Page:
It’s been more than three weeks since the Illinois General Assembly passed a massive capital bill that includes legalized sports betting and sent it to Governor J.B. Pritzker, yet Prtizker, who tasked the General Assembly with legalizing sports betting, has not signed it yet.
It could be any number of reasons, but there’s one in particular could be causing Pritzker to wait — late last week, it became public knowledge that Illinois Gaming Board Chairman Don Tracy tendered his resignation. Sources in Illinois say its possible that Pritzker is waiting to name Tracy’s successor before signing the legislation, which also includes a new land-based casino in Chicago. Tracy was appointed in 2105 by former Governor Bruce Rauner, and according to the State-Journal Register, he offered his resignation to Pritzker’s transition team last November.
Regulations, applications, testing
The fact that Pritzker hasn’t signed yet means the bill is not yet law, and as such, it’s unlikely that any action has been taken to move forward with sports betting — or anything else in the bill. But with regard to sports betting, the goal in every state is to launch by football season, but that seems unlikely, given that the gaming board (likely) hasn’t yet begun the regulations writing process.
Illinois Senate follows suit with the House a day earlier and approves gaming expansion including sports betting and casinos for Chicago, south suburbs, Waukegan, Rockford, Danville and S. IL., slots for O'Hare and Midway and slots at horse race tracks. Revenue to infrastructure.
— Rick Pearson (@rap30) June 2, 2019
In most jurisdictions, it has taken months from the time sports betting is legalized until regulations are rolled out and a public-comment period is opened. As an example, Washington D.C. legalized sports betting in December, but regulations weren’t put out for public comment until June 14.
That’s not unusual. It’s a lengthy process for a gaming commission to develop regulations that match the legislation that was passed, and in addition to that, some commissions must also negotiate a deal with their sports betting vendor, as well. That’s not likely part of the puzzle in Illinois, though, as the state lottery won’t be overseeing sports betting.
“I hope he signs it before July 1 so we can get a move on,” said Representative Mike Zalewski (D-District 23), who was the original sponsor of 2019 Illinois sports betting legislation. “But they might be realigning gaming board before he signs.”
Once Pritzker signs, the timeline would look something like this: 60-90 days for rules to be developed; the rules would then be open of public comment; casinos apply for master licenses; and finally, a testing period would be held just before launch. Also during this timeframe, suppliers and others in need of licenses to operate in relation to sports betting would be applying for licenses.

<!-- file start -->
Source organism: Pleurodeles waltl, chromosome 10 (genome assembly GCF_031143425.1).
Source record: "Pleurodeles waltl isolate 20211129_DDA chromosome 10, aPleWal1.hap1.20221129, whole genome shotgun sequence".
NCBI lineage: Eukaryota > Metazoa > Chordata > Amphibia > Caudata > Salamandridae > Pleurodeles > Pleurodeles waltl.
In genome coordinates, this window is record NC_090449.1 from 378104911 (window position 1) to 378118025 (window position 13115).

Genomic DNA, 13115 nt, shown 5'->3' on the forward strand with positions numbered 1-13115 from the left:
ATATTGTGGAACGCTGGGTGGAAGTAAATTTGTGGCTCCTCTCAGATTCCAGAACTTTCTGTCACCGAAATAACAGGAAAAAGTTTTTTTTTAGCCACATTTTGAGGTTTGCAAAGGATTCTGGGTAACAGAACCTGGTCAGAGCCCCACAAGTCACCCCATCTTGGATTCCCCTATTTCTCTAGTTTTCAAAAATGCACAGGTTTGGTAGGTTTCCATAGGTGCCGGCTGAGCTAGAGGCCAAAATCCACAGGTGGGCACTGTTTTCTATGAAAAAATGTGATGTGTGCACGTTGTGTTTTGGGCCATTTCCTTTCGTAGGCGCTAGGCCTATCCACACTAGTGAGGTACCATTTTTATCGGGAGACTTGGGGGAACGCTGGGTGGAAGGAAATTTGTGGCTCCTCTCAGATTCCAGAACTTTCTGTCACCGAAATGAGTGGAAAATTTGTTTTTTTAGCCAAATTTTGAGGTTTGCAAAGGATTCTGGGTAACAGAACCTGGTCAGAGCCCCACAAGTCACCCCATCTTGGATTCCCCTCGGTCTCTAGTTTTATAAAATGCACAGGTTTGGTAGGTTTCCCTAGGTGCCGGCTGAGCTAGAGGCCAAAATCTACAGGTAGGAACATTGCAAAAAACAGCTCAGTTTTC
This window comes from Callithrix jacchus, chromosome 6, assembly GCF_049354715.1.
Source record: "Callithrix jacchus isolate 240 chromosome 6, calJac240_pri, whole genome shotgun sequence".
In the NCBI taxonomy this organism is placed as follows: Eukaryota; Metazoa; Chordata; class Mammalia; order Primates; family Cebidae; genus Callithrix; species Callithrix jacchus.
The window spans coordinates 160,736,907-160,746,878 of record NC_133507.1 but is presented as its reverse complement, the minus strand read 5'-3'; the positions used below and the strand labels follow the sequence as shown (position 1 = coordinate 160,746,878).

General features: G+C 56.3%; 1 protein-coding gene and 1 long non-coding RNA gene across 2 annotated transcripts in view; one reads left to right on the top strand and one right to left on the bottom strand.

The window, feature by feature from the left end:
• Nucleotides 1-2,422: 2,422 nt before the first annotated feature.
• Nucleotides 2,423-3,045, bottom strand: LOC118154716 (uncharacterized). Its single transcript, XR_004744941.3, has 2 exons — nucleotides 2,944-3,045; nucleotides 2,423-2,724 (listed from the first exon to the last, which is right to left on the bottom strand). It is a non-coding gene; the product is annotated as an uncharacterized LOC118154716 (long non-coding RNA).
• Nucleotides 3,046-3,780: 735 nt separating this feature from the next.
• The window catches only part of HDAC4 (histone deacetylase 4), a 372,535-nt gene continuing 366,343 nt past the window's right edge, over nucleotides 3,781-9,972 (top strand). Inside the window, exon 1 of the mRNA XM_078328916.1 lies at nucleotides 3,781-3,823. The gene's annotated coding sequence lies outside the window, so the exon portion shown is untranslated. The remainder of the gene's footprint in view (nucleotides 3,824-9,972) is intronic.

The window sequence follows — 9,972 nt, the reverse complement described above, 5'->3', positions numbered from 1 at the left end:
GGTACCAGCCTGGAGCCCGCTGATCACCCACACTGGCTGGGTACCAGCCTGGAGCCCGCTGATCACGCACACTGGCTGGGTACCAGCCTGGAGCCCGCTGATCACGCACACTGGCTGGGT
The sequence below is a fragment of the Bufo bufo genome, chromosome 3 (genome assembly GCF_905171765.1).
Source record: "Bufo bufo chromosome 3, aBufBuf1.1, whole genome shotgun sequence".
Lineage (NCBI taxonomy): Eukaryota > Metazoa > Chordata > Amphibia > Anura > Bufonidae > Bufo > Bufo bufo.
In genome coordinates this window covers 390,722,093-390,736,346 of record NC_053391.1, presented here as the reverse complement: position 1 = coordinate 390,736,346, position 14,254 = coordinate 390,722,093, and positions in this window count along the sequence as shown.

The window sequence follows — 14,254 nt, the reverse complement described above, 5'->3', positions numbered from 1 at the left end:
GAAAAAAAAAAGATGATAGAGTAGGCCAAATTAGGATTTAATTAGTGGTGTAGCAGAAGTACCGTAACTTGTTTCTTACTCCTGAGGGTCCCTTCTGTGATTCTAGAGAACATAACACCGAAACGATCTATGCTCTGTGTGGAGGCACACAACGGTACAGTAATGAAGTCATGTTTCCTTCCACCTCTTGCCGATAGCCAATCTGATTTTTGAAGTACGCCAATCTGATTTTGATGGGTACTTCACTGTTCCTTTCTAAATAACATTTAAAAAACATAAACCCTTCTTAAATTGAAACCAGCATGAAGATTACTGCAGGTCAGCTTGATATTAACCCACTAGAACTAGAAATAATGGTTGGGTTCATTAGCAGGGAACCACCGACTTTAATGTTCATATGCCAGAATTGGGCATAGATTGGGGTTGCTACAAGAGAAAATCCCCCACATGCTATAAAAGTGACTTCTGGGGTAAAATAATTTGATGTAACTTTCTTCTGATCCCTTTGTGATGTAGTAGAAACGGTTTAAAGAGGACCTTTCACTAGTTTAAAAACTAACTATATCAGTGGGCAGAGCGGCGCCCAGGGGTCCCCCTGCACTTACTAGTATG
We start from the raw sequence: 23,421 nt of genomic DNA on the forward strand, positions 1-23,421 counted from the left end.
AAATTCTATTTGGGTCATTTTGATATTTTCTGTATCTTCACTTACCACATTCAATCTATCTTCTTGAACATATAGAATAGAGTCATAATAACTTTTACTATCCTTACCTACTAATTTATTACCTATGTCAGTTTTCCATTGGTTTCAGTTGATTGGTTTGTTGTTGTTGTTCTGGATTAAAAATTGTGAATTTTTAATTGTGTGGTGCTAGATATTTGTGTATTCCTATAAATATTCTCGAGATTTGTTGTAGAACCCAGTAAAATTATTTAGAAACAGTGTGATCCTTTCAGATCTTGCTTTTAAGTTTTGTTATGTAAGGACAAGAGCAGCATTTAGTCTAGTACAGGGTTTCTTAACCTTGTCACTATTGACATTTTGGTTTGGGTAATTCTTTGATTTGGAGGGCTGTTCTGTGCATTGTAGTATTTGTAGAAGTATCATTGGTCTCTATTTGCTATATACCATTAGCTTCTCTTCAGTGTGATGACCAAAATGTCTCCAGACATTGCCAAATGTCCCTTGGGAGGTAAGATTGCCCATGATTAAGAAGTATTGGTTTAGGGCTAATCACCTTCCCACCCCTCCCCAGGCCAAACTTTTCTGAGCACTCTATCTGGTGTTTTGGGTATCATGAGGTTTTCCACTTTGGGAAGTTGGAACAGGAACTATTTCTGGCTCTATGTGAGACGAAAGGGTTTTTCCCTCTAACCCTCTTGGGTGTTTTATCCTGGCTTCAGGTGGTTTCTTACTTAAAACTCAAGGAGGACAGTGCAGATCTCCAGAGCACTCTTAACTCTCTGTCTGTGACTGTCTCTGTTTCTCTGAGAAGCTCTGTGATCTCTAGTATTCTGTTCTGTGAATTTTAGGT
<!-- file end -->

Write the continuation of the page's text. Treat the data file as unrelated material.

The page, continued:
There are variables, and in some states, like Pennsylvania, the gaming commission rolled out temporary regulations rather than more permanent ones in 2018.
Football season launch not likely in IL
Zalewski said it’s possible — though he doesn’t know if it will happen — that lawmakers could invoke an emergency rule statue in Illinois that would move the process along a little faster.
While stakeholders — who have to build out their brick-and-mortar sportsbooks — are likely hoping for a football season launch, Zalewski called a Super Bowl rollout “a reasonable guess.”
Zalewski authored his sports betting bill early in the session and both he and Representative Bob Rita (D-District 28), who was the author of a bigger gaming bill, held multiple hearings on the topic. Their bills were ultimately rolled into the $12 billion capital bill that Rita sponsored on the House side during the last week of the session.
Voting on the bill came down to the wire and took an overtime session and plenty of dealing to get it done. Because of that, sports betting looks a bit different than it did in the original proposal. The bill was sent to Pritzker’s office on June 5.
Online sports betting could be revisited
“There are things I think people are going to ask in hindsight to revisit down the line,” Zalewski said. “Probably what the online marketplace looks like will be asked to be revisited. But critiques of the bill have been kind of muted. I think people were kind of overwhelmed with what happened on June 1 (when the bill passed the House) and are still digesting.”
The Illinois bill that massively expands gambling gives a head start to local casinos and horse tracks in the business of sports betting https://t.co/pLZZ1jJbAP
— Bloomberg (@business) June 7, 2019
Online sports betting was a hot topic of discussion during the process, with Rush Street Gaming, then owners of Rivers Casino, asking for a three-year “penalty box” for daily fantasy and sports betting giants DraftKings and FanDuel. Rush Street claimed the pair had been illegally operating their fantasy businesses in Illinois for several years and should be penalized by having to wait. In the bill that the General Assembly passed, all online-only operators are prohibited from launching sports betting until 18 months after bricks-and-mortar sportsbooks launch, effectively giving the existing Illinois casinos a head start.
Physical sportsbooks would be able to launch state-wide apps as soon as they meet regulatory approval.
Meanwhile, neighbors Indiana and Iowa, both of which legalized earlier this year and appear on target to have state-wide mobile sports betting in time for the NFL season. While Illinois may be missing kickoff, many are simply thrilled the market in the sixth most populous U.S. state is on track to open up period.